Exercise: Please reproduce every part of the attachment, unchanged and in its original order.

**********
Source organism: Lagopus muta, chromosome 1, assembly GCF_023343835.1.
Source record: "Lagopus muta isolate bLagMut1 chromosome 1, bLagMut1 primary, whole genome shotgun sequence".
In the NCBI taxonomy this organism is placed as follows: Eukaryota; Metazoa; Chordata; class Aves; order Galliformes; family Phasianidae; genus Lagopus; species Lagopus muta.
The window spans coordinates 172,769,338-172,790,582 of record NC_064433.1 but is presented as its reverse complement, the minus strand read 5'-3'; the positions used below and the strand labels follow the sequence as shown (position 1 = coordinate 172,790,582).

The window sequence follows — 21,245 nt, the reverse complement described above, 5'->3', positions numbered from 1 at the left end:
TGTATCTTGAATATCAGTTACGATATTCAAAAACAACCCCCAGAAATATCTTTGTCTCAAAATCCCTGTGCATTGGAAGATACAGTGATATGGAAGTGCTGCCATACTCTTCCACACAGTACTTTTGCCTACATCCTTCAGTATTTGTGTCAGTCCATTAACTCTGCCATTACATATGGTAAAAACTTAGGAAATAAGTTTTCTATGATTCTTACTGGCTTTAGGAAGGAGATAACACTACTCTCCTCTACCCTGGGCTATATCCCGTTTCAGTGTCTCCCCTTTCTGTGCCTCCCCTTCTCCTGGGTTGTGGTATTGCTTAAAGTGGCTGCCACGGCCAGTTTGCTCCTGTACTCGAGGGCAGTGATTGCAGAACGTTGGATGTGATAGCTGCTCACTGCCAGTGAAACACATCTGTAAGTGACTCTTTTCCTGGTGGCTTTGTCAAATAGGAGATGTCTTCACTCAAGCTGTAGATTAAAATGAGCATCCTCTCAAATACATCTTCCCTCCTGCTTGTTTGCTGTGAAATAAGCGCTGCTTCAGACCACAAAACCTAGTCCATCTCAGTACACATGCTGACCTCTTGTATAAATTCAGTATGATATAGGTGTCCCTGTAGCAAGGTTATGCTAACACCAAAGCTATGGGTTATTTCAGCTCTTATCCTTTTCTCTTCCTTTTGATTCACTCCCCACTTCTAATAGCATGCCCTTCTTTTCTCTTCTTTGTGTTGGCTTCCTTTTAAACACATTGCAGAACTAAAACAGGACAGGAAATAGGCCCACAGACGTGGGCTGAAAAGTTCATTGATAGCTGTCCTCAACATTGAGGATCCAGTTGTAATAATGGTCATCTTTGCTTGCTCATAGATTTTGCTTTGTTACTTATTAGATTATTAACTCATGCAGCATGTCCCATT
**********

Source organism: Lagopus muta, chromosome 1, assembly GCF_023343835.1.
Source record: "Lagopus muta isolate bLagMut1 chromosome 1, bLagMut1 primary, whole genome shotgun sequence".
In the NCBI taxonomy this organism is placed as follows: Eukaryota; Metazoa; Chordata; class Aves; order Galliformes; family Phasianidae; genus Lagopus; species Lagopus muta.
The window spans coordinates 172,769,338-172,790,582 of record NC_064433.1 but is presented as its reverse complement, the minus strand read 5'-3'; the positions used below and the strand labels follow the sequence as shown (position 1 = coordinate 172,790,582).

The window sequence follows — 21,245 nt, the reverse complement described above, 5'->3', positions numbered from 1 at the left end:
TGTATCTTGAATATCAGTTACGATATTCAAAAACAACCCCCAGAAATATCTTTGTCTCAAAATCCCTGTGCATTGGAAGATACAGTGATATGGAAGTGCTGCCATACTCTTCCACACAGTACTTTTGCCTACATCCTTCAGTATTTGTGTCAGTCCATTAACTCTGCCATTACATATGGTAAAAACTTAGGAAATAAGTTTTCTATGATTCTTACTGGCTTTAGGAAGGAGATAACACTACTCTCCTCTACCCTGGGCTATATCCCGTTTCAGTGTCTCCCCTTTCTGTGCCTCCCCTTCTCCTGGGTTGTGGTATTGCTTAAAGTGGCTGCCACGGCCAGTTTGCTCCTGTACTCGAGGGCAGTGATTGCAGAACGTTGGATGTGATAGCTGCTCACTGCCAGTGAAACACATCTGTAAGTGACTCTTTTCCTGGTGGCTTTGTCAAATAGGAGATGTCTTCACTCAAGCTGTAGATTAAAATGAGCATCCTCTCAAATACATCTTCCCTCCTGCTTGTTTGCTGTGAAATAAGCGCTGCTTCAGACCACAAAACCTAGTCCATCTCAGTACACATGCTGACCTCTTGTATAAATTCAGTATGATATAGGTGTCCCTGTAGCAAGGTTATGCTAACACCAAAGCTATGGGTTATTTCAGCTCTTATCCTTTTCTCTTCCTTTTGATTCACTCCCCACTTCTAATAGCATGCCCTTCTTTTCTCTTCTTTGTGTTGGCTTCCTTTTAAACACATTGCAGAACTAAAACAGGACAGGAAATAGGCCCACAGACGTGGGCTGAAAAGTTCATTGATAGCTGTCCTCAACATTGAGGATCCAGTTGTAATAATGGTCATCTTTGCTTGCTCATAGATTTTGCTTTGTTACTTATTAGATTATTAACTCATGCAGCATGTCCCATT